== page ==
All Articles Tagged "mining"
The new leaders of Guinea are making multi-billion dollar moves that will hopefully help in the country’s reform after decades of unrest. The mineral rich nation is ready to sign a $5.8 billion million deal with the state-owned China Power Investment, according to Reuters.
The deal will give the China Power Investment digging rights outside of the capital, Conakry. In exchange the investment company will finance a coal power plant, a deep water port and a refinery. Currently Guinea has only one refinery to produce its large reserve of bauxite, the principle ore in aluminum.
Guinea’s rulers have long attempted to bring infrastructure to the country of about 10 million people. Although the country produces half of the world’s bauxite and is rich in other minerals such as iron and gold, its people are among West Africa’s poorest nations.
Upon its independence from France in 1958, Guinea was crippled by severe instability as it underwent a series of corrupt and violent dictatorships. Alpha Conde became the country’s first democratically elected president last year after an intense run-off with political rival Cellou Diallo. However an assassination attempt last July revealed the country’s continued unrest.
As Guinea finds its footing in the international business world, it looks first to improving its infrastructure, and China has provided an answer to the problems. China’s increased interest in Africa has led to several deals in Guinea alone.
In February, China’s Foreign Minister Yang Jiechi made promises to increase its investment in Guinea’s infrastructure, telecommunications and agriculture. Already China has made deals to build a $526 million hydroelectric dam in Guinea, as well as construct ports, roads and housing in exchange for bauxite. These plans are predicted to greatly benefit the West African country, as it uses and refines very little of its bauxite resource.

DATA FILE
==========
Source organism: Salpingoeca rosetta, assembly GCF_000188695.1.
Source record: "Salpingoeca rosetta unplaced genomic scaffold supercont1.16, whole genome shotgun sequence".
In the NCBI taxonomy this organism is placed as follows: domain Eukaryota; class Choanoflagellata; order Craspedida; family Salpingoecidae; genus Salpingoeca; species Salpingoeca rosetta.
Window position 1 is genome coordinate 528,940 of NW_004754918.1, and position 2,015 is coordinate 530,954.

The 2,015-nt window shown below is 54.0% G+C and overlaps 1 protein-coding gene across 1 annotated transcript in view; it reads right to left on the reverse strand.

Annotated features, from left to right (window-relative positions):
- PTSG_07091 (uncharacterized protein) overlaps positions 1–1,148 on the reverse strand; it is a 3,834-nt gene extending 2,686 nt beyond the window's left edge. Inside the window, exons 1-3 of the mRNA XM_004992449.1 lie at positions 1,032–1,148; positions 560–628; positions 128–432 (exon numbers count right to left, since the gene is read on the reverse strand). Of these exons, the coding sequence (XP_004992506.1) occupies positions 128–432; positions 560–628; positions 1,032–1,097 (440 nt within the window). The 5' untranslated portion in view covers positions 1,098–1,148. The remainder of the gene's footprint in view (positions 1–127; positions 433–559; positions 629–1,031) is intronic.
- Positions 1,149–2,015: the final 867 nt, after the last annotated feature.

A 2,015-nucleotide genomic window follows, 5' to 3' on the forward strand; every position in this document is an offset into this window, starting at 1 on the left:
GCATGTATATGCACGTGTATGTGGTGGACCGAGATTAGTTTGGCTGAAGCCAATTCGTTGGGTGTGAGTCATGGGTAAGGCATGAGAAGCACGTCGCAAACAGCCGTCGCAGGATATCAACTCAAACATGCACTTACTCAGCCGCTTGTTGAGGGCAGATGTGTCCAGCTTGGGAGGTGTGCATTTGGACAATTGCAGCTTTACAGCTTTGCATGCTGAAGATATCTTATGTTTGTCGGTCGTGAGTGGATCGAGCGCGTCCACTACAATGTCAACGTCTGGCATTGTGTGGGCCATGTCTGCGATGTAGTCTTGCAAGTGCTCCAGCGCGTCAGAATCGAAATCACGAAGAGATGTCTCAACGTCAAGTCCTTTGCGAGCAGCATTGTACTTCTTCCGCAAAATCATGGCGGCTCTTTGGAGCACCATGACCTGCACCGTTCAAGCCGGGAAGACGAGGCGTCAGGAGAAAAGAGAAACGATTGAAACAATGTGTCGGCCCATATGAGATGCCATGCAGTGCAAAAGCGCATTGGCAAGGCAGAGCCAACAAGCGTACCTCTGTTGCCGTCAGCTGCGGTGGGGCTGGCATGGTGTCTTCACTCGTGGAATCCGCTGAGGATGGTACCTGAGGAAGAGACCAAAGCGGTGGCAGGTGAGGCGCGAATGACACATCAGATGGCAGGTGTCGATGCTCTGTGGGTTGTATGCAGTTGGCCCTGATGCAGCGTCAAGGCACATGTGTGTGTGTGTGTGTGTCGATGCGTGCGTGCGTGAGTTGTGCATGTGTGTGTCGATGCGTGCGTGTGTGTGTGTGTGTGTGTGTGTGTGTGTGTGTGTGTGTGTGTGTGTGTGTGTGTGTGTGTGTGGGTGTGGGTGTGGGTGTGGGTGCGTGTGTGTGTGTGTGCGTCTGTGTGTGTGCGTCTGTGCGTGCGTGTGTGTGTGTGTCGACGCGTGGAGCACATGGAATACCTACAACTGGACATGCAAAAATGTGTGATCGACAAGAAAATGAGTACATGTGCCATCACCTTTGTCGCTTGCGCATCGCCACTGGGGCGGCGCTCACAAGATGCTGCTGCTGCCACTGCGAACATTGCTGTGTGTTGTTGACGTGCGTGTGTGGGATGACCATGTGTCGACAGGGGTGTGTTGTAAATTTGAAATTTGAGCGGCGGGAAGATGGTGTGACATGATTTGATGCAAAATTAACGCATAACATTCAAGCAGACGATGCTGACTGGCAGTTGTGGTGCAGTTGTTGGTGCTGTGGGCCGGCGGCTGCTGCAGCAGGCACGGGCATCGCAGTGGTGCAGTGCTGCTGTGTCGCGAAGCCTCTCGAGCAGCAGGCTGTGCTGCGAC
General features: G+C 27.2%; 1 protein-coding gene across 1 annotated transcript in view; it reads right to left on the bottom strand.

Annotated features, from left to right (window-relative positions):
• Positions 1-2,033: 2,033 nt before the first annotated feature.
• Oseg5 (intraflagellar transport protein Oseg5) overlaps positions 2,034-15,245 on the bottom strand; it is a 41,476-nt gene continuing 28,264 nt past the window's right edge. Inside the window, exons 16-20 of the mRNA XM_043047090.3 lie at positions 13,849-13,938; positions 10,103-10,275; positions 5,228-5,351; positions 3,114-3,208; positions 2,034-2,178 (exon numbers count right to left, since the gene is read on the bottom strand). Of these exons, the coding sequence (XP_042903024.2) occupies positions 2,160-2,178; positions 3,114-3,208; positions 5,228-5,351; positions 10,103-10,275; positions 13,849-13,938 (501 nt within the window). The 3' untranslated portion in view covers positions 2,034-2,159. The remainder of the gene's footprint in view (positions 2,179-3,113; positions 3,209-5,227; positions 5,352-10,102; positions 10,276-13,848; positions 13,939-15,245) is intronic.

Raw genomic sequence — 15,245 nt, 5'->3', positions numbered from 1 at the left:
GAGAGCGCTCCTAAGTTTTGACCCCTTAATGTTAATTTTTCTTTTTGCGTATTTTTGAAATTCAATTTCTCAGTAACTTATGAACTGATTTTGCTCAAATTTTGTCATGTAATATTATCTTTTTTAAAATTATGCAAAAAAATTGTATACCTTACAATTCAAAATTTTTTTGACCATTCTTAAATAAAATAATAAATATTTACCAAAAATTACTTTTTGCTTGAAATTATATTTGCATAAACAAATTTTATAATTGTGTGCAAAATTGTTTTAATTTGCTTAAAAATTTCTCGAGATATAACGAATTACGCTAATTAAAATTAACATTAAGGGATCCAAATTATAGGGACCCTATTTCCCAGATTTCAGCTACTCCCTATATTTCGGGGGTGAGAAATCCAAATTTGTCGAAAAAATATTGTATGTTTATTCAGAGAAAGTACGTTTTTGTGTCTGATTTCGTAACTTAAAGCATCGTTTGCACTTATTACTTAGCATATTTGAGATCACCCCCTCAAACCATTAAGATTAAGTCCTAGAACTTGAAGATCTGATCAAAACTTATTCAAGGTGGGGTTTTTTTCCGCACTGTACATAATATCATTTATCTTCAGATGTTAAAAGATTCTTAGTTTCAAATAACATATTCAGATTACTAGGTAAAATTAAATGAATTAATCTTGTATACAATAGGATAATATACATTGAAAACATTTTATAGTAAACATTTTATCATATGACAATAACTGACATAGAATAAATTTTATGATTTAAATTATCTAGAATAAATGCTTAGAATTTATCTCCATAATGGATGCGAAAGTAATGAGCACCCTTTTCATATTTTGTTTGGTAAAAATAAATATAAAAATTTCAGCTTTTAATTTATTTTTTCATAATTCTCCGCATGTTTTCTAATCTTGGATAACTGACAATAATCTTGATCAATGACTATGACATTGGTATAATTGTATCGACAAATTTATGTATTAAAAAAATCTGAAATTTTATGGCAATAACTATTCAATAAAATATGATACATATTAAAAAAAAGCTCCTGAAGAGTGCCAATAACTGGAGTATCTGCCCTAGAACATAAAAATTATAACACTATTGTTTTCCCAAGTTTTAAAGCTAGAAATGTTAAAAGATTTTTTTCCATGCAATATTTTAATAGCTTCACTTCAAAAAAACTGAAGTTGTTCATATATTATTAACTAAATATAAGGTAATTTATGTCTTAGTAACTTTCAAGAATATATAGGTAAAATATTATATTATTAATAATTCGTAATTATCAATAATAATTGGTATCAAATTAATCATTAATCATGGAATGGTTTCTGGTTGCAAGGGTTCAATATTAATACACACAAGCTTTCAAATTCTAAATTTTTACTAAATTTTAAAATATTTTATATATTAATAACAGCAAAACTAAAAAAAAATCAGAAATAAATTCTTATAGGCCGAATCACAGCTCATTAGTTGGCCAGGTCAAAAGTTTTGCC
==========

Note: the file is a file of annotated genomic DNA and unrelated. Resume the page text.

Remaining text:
China is not the only country staking out the wealth of resources hidden in West Africa. Indian miner Vedanta is in Liberia and has bought an iron ore company in the country last month, in attempts to solidy its control on the Chinese iron market.
(Wall Street Journal) — Zimbabwe has given foreign mining companies until Sept. 25 to sell majority stakes to local investors, the first tangible step in implementing an indigenization law it enacted in 2008. The law has emerged as a touchstone for a national debate over how to revive a resource-rich but cash-poor economy that has been buffeted by a decade of political turbulence. Affected firms have until May 9 to submit plans to the government and have until Sept. 25 to finalize the sale of the stakes, according to the published regulations, which say mining companies can sell to only a few designated government entities or set up share-ownership programs for employees. The regulations affect all foreign-owned firms in the mining sector with a net asset value of $1 or more. Previously, firms with a net asset value of less than $500,000 were exempt. President Robert Mugabe’s government said it would target the mining sector first, and other sector-specific thresholds will follow.